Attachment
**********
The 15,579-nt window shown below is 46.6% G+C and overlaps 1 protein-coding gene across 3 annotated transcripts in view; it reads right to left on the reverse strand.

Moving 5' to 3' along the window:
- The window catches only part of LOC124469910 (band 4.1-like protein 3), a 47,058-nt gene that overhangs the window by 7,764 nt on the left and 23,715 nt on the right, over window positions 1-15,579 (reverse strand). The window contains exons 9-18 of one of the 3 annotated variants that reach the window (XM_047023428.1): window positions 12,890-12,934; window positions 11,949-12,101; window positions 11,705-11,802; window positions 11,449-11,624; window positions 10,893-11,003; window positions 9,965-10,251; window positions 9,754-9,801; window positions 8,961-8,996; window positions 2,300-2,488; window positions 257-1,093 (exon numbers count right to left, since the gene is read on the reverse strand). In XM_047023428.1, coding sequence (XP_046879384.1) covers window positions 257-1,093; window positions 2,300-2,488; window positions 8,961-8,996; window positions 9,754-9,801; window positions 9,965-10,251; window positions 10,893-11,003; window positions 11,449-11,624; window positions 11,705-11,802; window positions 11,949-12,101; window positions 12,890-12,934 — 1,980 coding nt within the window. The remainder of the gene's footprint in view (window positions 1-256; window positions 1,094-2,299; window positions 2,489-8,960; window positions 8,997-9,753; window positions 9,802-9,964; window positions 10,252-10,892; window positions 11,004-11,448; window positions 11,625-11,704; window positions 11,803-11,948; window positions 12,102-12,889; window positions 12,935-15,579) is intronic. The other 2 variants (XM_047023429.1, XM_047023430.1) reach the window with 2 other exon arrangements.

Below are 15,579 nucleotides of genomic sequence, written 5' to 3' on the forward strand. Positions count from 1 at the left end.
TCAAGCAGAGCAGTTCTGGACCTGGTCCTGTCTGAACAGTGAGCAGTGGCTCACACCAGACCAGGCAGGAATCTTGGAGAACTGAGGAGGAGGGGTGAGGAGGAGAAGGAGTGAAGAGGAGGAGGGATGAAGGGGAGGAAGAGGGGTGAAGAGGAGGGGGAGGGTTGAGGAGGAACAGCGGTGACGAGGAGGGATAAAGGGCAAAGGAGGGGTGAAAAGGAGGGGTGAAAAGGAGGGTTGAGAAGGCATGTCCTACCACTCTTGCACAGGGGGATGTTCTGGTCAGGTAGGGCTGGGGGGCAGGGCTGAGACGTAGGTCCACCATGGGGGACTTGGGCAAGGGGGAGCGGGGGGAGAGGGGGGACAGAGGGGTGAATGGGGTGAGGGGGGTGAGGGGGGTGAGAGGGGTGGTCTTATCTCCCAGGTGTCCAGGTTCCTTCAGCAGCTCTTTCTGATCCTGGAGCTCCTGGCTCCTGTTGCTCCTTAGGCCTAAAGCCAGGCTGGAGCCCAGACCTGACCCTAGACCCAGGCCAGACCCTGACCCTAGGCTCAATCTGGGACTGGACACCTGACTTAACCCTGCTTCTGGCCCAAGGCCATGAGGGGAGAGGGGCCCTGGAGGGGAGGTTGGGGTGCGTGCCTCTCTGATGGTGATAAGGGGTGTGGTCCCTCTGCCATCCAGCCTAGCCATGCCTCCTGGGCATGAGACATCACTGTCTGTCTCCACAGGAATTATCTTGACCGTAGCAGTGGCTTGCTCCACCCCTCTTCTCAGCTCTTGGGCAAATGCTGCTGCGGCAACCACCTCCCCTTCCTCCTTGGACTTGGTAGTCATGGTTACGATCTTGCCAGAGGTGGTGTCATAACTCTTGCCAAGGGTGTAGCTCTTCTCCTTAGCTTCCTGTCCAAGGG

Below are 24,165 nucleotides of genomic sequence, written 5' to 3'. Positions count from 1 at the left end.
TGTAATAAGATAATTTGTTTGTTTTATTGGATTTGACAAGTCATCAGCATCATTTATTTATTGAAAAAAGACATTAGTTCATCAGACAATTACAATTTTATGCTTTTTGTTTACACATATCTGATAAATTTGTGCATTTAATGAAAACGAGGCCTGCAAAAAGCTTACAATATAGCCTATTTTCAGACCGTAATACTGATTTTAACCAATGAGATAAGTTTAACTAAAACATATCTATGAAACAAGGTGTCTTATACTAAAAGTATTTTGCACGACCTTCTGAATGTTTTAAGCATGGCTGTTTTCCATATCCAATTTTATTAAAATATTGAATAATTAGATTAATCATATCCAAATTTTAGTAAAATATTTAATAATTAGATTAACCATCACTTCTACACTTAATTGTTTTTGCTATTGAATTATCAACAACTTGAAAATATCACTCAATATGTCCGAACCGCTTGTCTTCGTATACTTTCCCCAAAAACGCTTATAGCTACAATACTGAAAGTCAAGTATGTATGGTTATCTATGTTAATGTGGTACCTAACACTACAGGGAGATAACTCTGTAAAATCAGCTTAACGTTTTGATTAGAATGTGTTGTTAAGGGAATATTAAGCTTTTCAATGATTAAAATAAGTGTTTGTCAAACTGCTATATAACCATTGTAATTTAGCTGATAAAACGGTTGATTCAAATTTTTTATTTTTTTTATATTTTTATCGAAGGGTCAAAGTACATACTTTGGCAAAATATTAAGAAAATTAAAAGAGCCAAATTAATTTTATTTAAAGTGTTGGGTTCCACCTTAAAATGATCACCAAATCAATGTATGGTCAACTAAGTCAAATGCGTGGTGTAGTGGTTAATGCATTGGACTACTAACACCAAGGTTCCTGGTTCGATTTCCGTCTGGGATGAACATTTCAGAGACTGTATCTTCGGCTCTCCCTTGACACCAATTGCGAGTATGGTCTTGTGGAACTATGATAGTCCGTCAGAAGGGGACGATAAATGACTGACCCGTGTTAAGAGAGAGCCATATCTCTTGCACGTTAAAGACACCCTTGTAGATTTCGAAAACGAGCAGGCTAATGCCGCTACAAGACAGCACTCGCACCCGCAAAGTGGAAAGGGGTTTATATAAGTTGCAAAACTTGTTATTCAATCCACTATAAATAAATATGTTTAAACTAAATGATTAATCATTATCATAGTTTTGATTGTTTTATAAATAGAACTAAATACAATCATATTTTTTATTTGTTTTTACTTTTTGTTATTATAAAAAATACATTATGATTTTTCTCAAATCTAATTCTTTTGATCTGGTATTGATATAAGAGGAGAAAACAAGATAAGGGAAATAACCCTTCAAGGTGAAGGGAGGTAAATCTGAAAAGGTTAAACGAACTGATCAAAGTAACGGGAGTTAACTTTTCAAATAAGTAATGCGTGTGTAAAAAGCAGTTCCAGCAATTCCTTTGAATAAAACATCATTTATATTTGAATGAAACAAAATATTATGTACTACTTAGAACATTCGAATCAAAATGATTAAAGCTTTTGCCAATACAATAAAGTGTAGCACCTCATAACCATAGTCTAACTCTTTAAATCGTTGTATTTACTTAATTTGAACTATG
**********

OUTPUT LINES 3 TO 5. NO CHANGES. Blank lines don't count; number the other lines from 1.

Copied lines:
- The window catches only part of LOC124469910 (band 4.1-like protein 3), a 47,058-nt gene that overhangs the window by 7,764 nt on the left and 23,715 nt on the right, over window positions 1-15,579 (reverse strand). The window contains exons 9-18 of one of the 3 annotated variants that reach the window (XM_047023428.1): window positions 12,890-12,934; window positions 11,949-12,101; window positions 11,705-11,802; window positions 11,449-11,624; window positions 10,893-11,003; window positions 9,965-10,251; window positions 9,754-9,801; window positions 8,961-8,996; window positions 2,300-2,488; window positions 257-1,093 (exon numbers count right to left, since the gene is read on the reverse strand). In XM_047023428.1, coding sequence (XP_046879384.1) covers window positions 257-1,093; window positions 2,300-2,488; window positions 8,961-8,996; window positions 9,754-9,801; window positions 9,965-10,251; window positions 10,893-11,003; window positions 11,449-11,624; window positions 11,705-11,802; window positions 11,949-12,101; window positions 12,890-12,934 — 1,980 coding nt within the window. The remainder of the gene's footprint in view (window positions 1-256; window positions 1,094-2,299; window positions 2,489-8,960; window positions 8,997-9,753; window positions 9,802-9,964; window positions 10,252-10,892; window positions 11,004-11,448; window positions 11,625-11,704; window positions 11,803-11,948; window positions 12,102-12,889; window positions 12,935-15,579) is intronic. The other 2 variants (XM_047023429.1, XM_047023430.1) reach the window with 2 other exon arrangements.

Below are 15,579 nucleotides of genomic sequence, written 5' to 3' on the forward strand. Positions count from 1 at the left end.
TCAAGCAGAGCAGTTCTGGACCTGGTCCTGTCTGAACAGTGAGCAGTGGCTCACACCAGACCAGGCAGGAATCTTGGAGAACTGAGGAGGAGGGGTGAGGAGGAGAAGGAGTGAAGAGGAGGAGGGATGAAGGGGAGGAAGAGGGGTGAAGAGGAGGGGGAGGGTTGAGGAGGAACAGCGGTGACGAGGAGGGATAAAGGGCAAAGGAGGGGTGAAAAGGAGGGGTGAAAAGGAGGGTTGAGAAGGCATGTCCTACCACTCTTGCACAGGGGGATGTTCTGGTCAGGTAGGGCTGGGGGGCAGGGCTGAGACGTAGGTCCACCATGGGGGACTTGGGCAAGGGGGAGCGGGGGGAGAGGGGGGACAGAGGGGTGAATGGGGTGAGGGGGGTGAGGGGGGTGAGAGGGGTGGTCTTATCTCCCAGGTGTCCAGGTTCCTTCAGCAGCTCTTTCTGATCCTGGAGCTCCTGGCTCCTGTTGCTCCTTAGGCCTAAAGCCAGGCTGGAGCCCAGACCTGACCCTAGACCCAGGCCAGACCCTGACCCTAGGCTCAATCTGGGACTGGACACCTGACTTAACCCTGCTTCTGGCCCAAGGCCATGAGGGGAGAGGGGCCCTGGAGGGGAGGTTGGGGTGCGTGCCTCTCTGATGGTGATAAGGGGTGTGGTCCCTCTGCCATCCAGCCTAGCCATGCCTCCTGGGCATGAGACATCACTGTCTGTCTCCACAGGAATTATCTTGACCGTAGCAGTGGCTTGCTCCACCCCTCTTCTCAGCTCTTGGGCAAATGCTGCTGCGGCAACCACCTCCCCTTCCTCCTTGGACTTGGTAGTCATGGTTACGATCTTGCCAGAGGTGGTGTCATAACTCTTGCCAAGGGTGTAGCTCTTCTCCTTAGCTTCCTGTCCAAGGG